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PACBI-The embattled Sid Ryan makes his case

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Toronto Sun | January 19, 2009

The embattled Sid Ryan makes his case

There‘s a clear chill in the air. And it‘s not just coming from the deep freeze of winter that‘s descended on us.

It's coming from the targeted silencing of many people world-wide concerned about human rights violations -- myself included -- who have dared to speak out against the Israeli state's military offensive against the people of Gaza.
Opposing and targeting the policies of the Israeli state is not opposing and targeting Jews. Neither is criticizing Israel synonymous with challenging Israel's existence.
Yet, criticize the State of Israel and face individually targeted and unprecedented criticism, threats and personal attacks -- tantamount to a new form of McCarthyism.
Based on reported figures, 20 Israelis have been killed by rockets fired from Gaza since 2000. The firing of these rockets is a completely unacceptable violation of human rights. During the same period the United Nations reports that Israel, which has one of the best equipped militaries in the world, killed 2,677 Palestinians in Gaza.
There is no denying Israelis, too, are dying. But the reality is this is not a fight between equals.
Civilians in Gaza with nowhere to flee face death daily. More than 1,000 people have been killed -- a quarter of them children. Thousands more have been injured, and even more made homeless under bomb attacks. Shortages of food, heat, electricity, and medical supplies massively compound the dangers of air and ground assaults.
To say nothing about this injustice is morally bankrupt. This humanitarian crisis demands that people speak out in the strongest possible way.
Here's how the organization I'm elected to lead -- CUPE Ontario -- joined the ranks of those around the world who have called on civil society to hold the state of Israel morally responsible for its nationalistic militarism.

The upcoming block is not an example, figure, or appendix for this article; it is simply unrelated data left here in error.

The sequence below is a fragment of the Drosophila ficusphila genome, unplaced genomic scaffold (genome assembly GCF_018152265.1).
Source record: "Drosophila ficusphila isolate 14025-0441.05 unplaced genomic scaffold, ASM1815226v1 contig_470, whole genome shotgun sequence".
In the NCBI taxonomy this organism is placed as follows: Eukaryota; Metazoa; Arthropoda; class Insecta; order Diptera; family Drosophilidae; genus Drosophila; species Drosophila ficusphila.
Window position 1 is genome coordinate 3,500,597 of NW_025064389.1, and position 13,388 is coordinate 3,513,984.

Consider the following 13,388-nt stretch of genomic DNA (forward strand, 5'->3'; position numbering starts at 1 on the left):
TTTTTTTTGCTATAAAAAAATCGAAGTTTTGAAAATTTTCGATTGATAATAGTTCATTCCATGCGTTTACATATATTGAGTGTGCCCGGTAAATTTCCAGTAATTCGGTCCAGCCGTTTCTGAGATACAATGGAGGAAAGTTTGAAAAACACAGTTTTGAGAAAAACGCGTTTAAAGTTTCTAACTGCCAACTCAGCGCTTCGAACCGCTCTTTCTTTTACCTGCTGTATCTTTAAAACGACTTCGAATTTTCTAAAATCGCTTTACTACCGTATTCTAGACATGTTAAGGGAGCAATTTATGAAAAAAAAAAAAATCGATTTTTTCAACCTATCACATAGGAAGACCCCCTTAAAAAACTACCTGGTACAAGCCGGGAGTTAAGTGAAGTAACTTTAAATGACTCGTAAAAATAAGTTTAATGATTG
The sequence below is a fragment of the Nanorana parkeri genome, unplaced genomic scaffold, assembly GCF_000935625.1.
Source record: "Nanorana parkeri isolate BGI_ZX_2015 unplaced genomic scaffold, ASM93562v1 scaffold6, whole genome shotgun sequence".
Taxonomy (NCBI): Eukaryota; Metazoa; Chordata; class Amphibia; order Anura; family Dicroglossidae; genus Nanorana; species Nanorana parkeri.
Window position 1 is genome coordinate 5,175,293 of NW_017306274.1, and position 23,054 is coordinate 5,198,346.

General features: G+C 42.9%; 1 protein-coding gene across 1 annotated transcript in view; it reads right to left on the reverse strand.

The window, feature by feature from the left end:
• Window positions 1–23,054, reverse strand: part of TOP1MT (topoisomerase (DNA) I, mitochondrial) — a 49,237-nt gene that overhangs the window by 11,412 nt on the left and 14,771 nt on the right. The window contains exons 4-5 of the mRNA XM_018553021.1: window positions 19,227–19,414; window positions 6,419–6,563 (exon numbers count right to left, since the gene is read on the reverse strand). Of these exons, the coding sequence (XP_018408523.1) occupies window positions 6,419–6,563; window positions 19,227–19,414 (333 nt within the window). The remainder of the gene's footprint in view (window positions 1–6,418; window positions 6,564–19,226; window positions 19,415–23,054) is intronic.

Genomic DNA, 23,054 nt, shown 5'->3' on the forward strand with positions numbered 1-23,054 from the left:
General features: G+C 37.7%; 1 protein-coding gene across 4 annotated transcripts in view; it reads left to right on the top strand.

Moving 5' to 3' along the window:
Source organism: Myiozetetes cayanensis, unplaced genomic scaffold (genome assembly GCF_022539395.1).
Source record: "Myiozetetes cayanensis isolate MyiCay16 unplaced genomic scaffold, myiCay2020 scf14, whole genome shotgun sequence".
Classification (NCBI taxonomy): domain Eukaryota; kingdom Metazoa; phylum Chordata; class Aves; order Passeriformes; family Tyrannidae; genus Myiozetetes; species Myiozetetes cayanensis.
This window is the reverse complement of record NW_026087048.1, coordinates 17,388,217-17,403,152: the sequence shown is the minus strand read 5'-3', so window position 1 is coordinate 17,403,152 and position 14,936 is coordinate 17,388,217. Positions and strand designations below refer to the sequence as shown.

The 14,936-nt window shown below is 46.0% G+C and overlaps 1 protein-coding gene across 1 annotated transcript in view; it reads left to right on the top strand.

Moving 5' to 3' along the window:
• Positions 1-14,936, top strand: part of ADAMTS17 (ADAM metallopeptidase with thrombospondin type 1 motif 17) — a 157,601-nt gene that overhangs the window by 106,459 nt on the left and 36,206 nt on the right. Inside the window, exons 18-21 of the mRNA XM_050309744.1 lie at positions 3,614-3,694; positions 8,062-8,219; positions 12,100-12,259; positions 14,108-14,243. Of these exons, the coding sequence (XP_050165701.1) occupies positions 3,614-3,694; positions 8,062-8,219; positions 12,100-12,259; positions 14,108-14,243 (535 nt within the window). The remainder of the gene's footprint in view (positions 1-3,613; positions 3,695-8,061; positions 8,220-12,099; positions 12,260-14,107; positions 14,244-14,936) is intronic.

In May 2006, delegates in Ontario voted to support an international campaign of boycott, divestment and sanctions against the State of Israel because of its refusal to comply with international law.
This month, CUPE Ontario is examining a motion, at the request of Palestinian professors, university workers, and labour, that supports a boycott of Israeli academic institutions, not individuals.
Boycotts have traditionally been used as a non-violent way to protest what is unfair and to affect governments to change. In the campaign to end colonial rule in India, Gandhi called for a boycott of British universities and colleges as well as all British-made goods. The U.S. began a boycott of the Moscow 1980 summer Olympics after the Soviet invasion of Afghanistan.
There has been a furor in the media during last two weeks over CUPE Ontario's human rights stand. It is as though Israel is beyond reproach despite the human rights violations being perpetrated in Gaza.
CUPE Ontario has stood up against human rights abuses all over the world and in our own country and we will continue to do so.
Some have claimed targeting Israel for a boycott rather than other countries that commit human rights abuses is anti-Semitic. In the 1960s, Canada played a major role in an international boycott of South Africa. That highly successful effort included academic, political, economic, cultural and sports boycotts. The goal was to end apartheid.
When Canada boycotted South Africa, no one suggested at the time it couldn't be done because we weren't boycotting other countries perpetrating human rights violations, like Chile where the military dictator, Augusto Pinochet, ruled his country with violent human rights abuse and corruption.
CUPE Ontario has a long and proud history of being at the forefront of protecting human rights at home and abroad. We have spoken out on human rights violations in Ireland, Columbia, Guatemala, Iran and Egypt.
CUPE Ontario pressured our municipal pension plan to divest from Talisman, a Canadian oil company, when it came to light that the revenues were being used to finance a civil war in Sudan.
It's not comfortable being a target of such vehement personal attacks, but complicit silence would be worse.
-- Ryan is president of CUPE Ontario



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